Yesterday, in the middle of the Saturday afternoon Olympic coverage, I happened to catch a piece by Tom Brokaw about a little town in Canada called Gander. I searched for a link of the video and at finding nothing have decided to send a request to NBC to air it again. In the meantime I will try to retell it here, though Tom told it so well; this surely won’t even compare.
Gander, population just under 10,000, is located in the province of Newfoundland and Labrador. The story starts on the morning of September 11, 2001 and continues for the several days that followed, when the town was given a rare task or even test perhaps, at being neighborly.
Moments after the planes hit the World Trade Center, North American airspace had to be cleared and all transatlantic planes heading westbound to the US had to be redirected to land immediately. 39 of them touched down at Gander Airport unloading 7000 people, who for the next four days were stranded with the clothes on their backs. Heightened security procedures were not allowing anyone to remove luggage from cargo.
For the town of Gander, the first issue was to find accommodations for the flood of unexpected guests. With all of the hotels combined, there were still only 500 beds. So, the schools and legion halls opened their doors. Next it was transporting the guests from the airport to the temporary shelters. There was bad news on this front, because the best option—the school buses—were of no help; the drivers happened to be on strike.
That’s when the kindness began. The mayor got on the phone explaining the quandary, and within minutes, the drivers put down their fight, got in their buses and started driving. Next it was food. And then blankets, and toiletries, and clothing and prescriptions. The people of Gander had to pull together. Local television and radio stations announced the need for assistance and soon residents started pouring in with support. Stores opened, letting people come in and take things off of shelves without paying. Pharmacies filled emergency prescriptions free of charge. Strangers offered their homes for stranded guests to take showers. The outpouring of generosity was overwhelming and for the people of Gander, it was seemingly second nature.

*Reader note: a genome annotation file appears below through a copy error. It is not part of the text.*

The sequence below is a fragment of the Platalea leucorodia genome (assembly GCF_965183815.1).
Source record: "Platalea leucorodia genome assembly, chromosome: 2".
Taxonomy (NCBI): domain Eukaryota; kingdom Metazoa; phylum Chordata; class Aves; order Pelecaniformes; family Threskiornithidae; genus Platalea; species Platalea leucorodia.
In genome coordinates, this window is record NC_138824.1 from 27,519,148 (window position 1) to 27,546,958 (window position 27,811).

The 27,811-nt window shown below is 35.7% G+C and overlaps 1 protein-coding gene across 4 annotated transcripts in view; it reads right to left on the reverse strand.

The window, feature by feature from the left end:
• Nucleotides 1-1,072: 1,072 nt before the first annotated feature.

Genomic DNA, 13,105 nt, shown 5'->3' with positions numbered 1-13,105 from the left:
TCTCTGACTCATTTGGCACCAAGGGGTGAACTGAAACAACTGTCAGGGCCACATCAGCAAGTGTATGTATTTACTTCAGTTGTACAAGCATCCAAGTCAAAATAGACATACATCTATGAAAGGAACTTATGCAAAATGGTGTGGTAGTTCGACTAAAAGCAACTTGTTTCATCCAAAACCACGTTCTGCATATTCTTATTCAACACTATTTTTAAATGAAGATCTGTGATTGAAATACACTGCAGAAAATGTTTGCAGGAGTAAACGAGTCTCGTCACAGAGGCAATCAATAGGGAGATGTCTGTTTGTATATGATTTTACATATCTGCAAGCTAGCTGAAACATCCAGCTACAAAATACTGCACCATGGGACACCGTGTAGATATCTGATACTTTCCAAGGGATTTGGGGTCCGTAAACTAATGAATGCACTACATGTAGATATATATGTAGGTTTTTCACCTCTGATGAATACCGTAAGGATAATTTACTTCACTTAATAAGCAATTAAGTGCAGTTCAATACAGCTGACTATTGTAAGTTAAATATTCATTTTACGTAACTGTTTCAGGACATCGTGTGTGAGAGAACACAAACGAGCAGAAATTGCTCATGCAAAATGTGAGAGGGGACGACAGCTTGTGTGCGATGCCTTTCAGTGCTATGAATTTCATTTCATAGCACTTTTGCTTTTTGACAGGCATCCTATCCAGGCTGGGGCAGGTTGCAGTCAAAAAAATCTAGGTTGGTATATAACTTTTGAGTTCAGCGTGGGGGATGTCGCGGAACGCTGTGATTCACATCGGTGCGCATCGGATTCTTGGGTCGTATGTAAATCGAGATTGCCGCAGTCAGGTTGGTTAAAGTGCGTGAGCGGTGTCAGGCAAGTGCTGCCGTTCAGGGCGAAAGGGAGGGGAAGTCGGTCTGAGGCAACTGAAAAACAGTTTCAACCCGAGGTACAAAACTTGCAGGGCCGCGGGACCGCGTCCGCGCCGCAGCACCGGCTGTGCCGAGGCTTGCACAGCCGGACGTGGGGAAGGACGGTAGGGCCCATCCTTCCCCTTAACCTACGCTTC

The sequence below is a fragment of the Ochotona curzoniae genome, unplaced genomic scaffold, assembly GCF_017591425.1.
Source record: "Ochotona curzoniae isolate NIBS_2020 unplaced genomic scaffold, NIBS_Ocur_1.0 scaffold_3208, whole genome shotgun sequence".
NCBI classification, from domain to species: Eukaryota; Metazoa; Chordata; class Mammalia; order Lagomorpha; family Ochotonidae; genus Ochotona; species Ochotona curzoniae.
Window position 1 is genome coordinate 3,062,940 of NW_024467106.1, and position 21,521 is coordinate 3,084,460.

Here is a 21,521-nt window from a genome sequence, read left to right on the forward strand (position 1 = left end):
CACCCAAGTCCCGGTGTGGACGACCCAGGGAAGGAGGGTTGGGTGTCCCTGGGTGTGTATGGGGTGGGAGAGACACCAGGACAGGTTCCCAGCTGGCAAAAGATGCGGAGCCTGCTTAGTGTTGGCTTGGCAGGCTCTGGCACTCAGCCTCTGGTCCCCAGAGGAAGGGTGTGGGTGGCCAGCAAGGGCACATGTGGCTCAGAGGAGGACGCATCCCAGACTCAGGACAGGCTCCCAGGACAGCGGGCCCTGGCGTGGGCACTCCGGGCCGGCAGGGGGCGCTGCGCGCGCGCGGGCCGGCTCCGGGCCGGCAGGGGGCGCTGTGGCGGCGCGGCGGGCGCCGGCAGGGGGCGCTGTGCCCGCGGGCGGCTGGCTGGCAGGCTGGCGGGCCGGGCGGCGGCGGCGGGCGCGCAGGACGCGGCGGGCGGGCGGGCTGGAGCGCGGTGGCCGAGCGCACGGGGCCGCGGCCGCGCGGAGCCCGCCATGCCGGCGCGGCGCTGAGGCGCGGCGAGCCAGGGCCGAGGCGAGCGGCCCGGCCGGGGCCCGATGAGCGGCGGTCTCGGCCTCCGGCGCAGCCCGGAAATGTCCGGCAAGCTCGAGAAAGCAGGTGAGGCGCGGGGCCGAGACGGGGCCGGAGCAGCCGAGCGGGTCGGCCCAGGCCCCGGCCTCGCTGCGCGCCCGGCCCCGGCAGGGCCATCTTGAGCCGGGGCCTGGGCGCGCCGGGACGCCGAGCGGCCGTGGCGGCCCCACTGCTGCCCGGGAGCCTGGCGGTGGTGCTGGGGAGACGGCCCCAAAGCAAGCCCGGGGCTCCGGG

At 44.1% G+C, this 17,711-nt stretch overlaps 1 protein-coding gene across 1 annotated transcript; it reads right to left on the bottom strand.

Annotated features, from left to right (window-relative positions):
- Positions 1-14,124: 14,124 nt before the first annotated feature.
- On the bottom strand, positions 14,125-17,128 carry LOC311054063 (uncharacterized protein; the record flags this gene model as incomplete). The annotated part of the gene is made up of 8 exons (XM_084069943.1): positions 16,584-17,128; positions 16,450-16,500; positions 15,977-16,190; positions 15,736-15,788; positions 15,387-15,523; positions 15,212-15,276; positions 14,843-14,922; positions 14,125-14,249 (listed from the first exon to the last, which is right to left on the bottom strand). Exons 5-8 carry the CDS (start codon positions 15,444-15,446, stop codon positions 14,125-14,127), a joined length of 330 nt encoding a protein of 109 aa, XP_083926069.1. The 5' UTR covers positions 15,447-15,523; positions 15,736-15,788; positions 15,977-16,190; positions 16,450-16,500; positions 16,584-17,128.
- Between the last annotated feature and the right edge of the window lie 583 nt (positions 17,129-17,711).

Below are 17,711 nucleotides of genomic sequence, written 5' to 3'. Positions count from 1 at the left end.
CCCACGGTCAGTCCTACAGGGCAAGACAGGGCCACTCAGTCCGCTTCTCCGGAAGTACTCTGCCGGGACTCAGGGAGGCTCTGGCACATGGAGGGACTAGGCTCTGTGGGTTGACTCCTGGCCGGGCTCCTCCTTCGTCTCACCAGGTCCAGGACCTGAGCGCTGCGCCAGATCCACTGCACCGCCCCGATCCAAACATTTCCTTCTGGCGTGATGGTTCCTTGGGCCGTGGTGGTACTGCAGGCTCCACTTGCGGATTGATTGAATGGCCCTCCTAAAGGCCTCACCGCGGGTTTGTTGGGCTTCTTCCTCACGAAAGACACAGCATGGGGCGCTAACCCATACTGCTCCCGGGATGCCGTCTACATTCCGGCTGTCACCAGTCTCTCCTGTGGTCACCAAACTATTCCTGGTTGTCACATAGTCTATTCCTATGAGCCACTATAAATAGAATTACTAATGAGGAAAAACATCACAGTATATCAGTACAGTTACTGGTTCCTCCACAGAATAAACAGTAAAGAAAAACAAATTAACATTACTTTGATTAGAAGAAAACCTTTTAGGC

While the stranded guests mourned for their country, their Canadian hosts consoled them. One elderly couple worried for days whether their son, a New York City firefighter was alive or not. A Gander woman walked with them to church each day to pray.
When the airports opened up again stranded guests were in tears leaving their hosts-turned-friends. The common reaction was that after such a display of evil, people’s faith in humanity had been restored thanks to the people of Gander. As a token of appreciation for the hospitality they were shown, the stranded guests started a scholarship fund that has since raised nearly $900,000 and had assisted in sending 11 high school graduates to college.
Having been in New York on that horrible day there was little aside from the tragedy that I focused on in the aftermath. I certainly had no idea of the goings-on in Gander. I am so glad I happened to catch this piece Tom Brokaw did, and though my eyes were far from dry and I felt great sadness being reminded of 9/11, I felt happiness at such a heartwarming story of neighborly kindness.
Thank you Gander. Thank you Canada.